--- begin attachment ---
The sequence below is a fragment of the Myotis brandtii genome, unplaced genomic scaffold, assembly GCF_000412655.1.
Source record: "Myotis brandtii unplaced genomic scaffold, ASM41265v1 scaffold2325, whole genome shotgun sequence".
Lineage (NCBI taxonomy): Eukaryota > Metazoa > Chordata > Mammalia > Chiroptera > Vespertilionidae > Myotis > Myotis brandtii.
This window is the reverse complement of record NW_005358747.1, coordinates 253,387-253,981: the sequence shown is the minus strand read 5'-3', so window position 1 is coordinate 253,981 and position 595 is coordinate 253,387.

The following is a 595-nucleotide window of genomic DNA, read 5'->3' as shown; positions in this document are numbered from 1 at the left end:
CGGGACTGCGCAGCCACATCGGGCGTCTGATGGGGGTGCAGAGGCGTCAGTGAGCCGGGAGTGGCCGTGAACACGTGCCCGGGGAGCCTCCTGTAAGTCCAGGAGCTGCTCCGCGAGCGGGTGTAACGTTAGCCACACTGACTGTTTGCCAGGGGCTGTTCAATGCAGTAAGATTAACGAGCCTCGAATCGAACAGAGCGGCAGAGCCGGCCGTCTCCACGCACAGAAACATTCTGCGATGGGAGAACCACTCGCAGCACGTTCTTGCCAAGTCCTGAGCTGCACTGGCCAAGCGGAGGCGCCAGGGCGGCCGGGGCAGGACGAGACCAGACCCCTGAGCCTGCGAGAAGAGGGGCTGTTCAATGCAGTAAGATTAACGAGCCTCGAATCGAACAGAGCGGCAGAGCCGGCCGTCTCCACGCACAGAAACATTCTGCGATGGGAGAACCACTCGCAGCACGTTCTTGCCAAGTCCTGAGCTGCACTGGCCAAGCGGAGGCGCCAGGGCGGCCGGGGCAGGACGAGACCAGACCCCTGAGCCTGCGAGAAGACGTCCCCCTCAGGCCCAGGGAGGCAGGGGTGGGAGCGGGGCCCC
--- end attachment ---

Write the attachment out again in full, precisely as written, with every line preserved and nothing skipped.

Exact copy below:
The sequence below is a fragment of the Myotis brandtii genome, unplaced genomic scaffold, assembly GCF_000412655.1.
Source record: "Myotis brandtii unplaced genomic scaffold, ASM41265v1 scaffold2325, whole genome shotgun sequence".
Lineage (NCBI taxonomy): Eukaryota > Metazoa > Chordata > Mammalia > Chiroptera > Vespertilionidae > Myotis > Myotis brandtii.
This window is the reverse complement of record NW_005358747.1, coordinates 253,387-253,981: the sequence shown is the minus strand read 5'-3', so window position 1 is coordinate 253,981 and position 595 is coordinate 253,387.

The following is a 595-nucleotide window of genomic DNA, read 5'->3' as shown; positions in this document are numbered from 1 at the left end:
CGGGACTGCGCAGCCACATCGGGCGTCTGATGGGGGTGCAGAGGCGTCAGTGAGCCGGGAGTGGCCGTGAACACGTGCCCGGGGAGCCTCCTGTAAGTCCAGGAGCTGCTCCGCGAGCGGGTGTAACGTTAGCCACACTGACTGTTTGCCAGGGGCTGTTCAATGCAGTAAGATTAACGAGCCTCGAATCGAACAGAGCGGCAGAGCCGGCCGTCTCCACGCACAGAAACATTCTGCGATGGGAGAACCACTCGCAGCACGTTCTTGCCAAGTCCTGAGCTGCACTGGCCAAGCGGAGGCGCCAGGGCGGCCGGGGCAGGACGAGACCAGACCCCTGAGCCTGCGAGAAGAGGGGCTGTTCAATGCAGTAAGATTAACGAGCCTCGAATCGAACAGAGCGGCAGAGCCGGCCGTCTCCACGCACAGAAACATTCTGCGATGGGAGAACCACTCGCAGCACGTTCTTGCCAAGTCCTGAGCTGCACTGGCCAAGCGGAGGCGCCAGGGCGGCCGGGGCAGGACGAGACCAGACCCCTGAGCCTGCGAGAAGACGTCCCCCTCAGGCCCAGGGAGGCAGGGGTGGGAGCGGGGCCCC